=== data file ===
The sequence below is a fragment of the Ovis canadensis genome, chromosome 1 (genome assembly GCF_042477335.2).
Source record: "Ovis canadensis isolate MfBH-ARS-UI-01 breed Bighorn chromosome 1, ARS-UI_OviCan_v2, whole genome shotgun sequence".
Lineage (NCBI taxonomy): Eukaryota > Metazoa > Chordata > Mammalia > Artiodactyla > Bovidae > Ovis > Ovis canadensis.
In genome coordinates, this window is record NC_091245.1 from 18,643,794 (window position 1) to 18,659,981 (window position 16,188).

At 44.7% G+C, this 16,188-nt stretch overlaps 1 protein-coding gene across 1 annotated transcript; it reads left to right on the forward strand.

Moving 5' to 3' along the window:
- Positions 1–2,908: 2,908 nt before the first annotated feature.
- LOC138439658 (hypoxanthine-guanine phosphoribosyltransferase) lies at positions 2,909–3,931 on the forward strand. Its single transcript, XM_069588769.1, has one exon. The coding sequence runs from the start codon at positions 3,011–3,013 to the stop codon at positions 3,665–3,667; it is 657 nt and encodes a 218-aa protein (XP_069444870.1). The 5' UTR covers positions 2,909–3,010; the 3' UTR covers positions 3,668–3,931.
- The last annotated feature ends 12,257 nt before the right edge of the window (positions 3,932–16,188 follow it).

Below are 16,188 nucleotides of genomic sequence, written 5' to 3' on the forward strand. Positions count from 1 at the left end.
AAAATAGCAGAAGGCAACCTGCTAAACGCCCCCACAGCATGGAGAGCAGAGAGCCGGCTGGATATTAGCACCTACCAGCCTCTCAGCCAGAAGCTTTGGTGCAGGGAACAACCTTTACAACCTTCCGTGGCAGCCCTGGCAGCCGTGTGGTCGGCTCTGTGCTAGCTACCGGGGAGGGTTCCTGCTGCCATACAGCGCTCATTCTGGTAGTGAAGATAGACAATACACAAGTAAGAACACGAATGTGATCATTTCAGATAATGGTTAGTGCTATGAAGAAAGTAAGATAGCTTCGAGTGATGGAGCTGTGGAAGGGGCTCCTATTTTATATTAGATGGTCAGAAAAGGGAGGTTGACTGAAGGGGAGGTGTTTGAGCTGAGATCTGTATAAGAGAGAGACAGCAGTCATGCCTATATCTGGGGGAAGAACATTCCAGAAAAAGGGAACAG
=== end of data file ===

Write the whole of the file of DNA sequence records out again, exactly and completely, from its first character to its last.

The sequence below is a fragment of the Ovis canadensis genome, chromosome 1 (genome assembly GCF_042477335.2).
Source record: "Ovis canadensis isolate MfBH-ARS-UI-01 breed Bighorn chromosome 1, ARS-UI_OviCan_v2, whole genome shotgun sequence".
Lineage (NCBI taxonomy): Eukaryota > Metazoa > Chordata > Mammalia > Artiodactyla > Bovidae > Ovis > Ovis canadensis.
In genome coordinates, this window is record NC_091245.1 from 18,643,794 (window position 1) to 18,659,981 (window position 16,188).

At 44.7% G+C, this 16,188-nt stretch overlaps 1 protein-coding gene across 1 annotated transcript; it reads left to right on the forward strand.

Moving 5' to 3' along the window:
- Positions 1–2,908: 2,908 nt before the first annotated feature.
- LOC138439658 (hypoxanthine-guanine phosphoribosyltransferase) lies at positions 2,909–3,931 on the forward strand. Its single transcript, XM_069588769.1, has one exon. The coding sequence runs from the start codon at positions 3,011–3,013 to the stop codon at positions 3,665–3,667; it is 657 nt and encodes a 218-aa protein (XP_069444870.1). The 5' UTR covers positions 2,909–3,010; the 3' UTR covers positions 3,668–3,931.
- The last annotated feature ends 12,257 nt before the right edge of the window (positions 3,932–16,188 follow it).

Below are 16,188 nucleotides of genomic sequence, written 5' to 3' on the forward strand. Positions count from 1 at the left end.
AAAATAGCAGAAGGCAACCTGCTAAACGCCCCCACAGCATGGAGAGCAGAGAGCCGGCTGGATATTAGCACCTACCAGCCTCTCAGCCAGAAGCTTTGGTGCAGGGAACAACCTTTACAACCTTCCGTGGCAGCCCTGGCAGCCGTGTGGTCGGCTCTGTGCTAGCTACCGGGGAGGGTTCCTGCTGCCATACAGCGCTCATTCTGGTAGTGAAGATAGACAATACACAAGTAAGAACACGAATGTGATCATTTCAGATAATGGTTAGTGCTATGAAGAAAGTAAGATAGCTTCGAGTGATGGAGCTGTGGAAGGGGCTCCTATTTTATATTAGATGGTCAGAAAAGGGAGGTTGACTGAAGGGGAGGTGTTTGAGCTGAGATCTGTATAAGAGAGAGACAGCAGTCATGCCTATATCTGGGGGAAGAACATTCCAGAAAAAGGGAACAG